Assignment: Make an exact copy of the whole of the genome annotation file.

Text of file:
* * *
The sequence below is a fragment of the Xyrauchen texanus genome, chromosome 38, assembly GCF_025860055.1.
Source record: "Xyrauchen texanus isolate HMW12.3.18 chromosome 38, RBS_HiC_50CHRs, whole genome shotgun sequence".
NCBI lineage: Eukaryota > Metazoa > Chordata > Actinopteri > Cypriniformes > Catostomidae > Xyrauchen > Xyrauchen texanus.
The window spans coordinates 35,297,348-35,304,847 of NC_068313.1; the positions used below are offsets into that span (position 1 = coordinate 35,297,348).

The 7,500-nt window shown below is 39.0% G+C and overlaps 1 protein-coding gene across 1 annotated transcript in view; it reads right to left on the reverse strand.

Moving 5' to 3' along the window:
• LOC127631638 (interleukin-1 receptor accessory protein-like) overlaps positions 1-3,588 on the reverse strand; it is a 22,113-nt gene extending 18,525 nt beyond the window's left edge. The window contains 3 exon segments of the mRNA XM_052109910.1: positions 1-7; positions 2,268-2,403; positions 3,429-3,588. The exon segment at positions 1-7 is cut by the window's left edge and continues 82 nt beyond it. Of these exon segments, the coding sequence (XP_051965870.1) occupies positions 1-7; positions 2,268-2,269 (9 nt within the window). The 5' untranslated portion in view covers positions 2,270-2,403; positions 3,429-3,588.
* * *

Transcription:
The sequence below is a fragment of the Xyrauchen texanus genome, chromosome 38, assembly GCF_025860055.1.
Source record: "Xyrauchen texanus isolate HMW12.3.18 chromosome 38, RBS_HiC_50CHRs, whole genome shotgun sequence".
NCBI lineage: Eukaryota > Metazoa > Chordata > Actinopteri > Cypriniformes > Catostomidae > Xyrauchen > Xyrauchen texanus.
The window spans coordinates 35,297,348-35,304,847 of NC_068313.1; the positions used below are offsets into that span (position 1 = coordinate 35,297,348).

The 7,500-nt window shown below is 39.0% G+C and overlaps 1 protein-coding gene across 1 annotated transcript in view; it reads right to left on the reverse strand.

Moving 5' to 3' along the window:
• LOC127631638 (interleukin-1 receptor accessory protein-like) overlaps positions 1-3,588 on the reverse strand; it is a 22,113-nt gene extending 18,525 nt beyond the window's left edge. The window contains 3 exon segments of the mRNA XM_052109910.1: positions 1-7; positions 2,268-2,403; positions 3,429-3,588. The exon segment at positions 1-7 is cut by the window's left edge and continues 82 nt beyond it. Of these exon segments, the coding sequence (XP_051965870.1) occupies positions 1-7; positions 2,268-2,269 (9 nt within the window). The 5' untranslated portion in view covers positions 2,270-2,403; positions 3,429-3,588.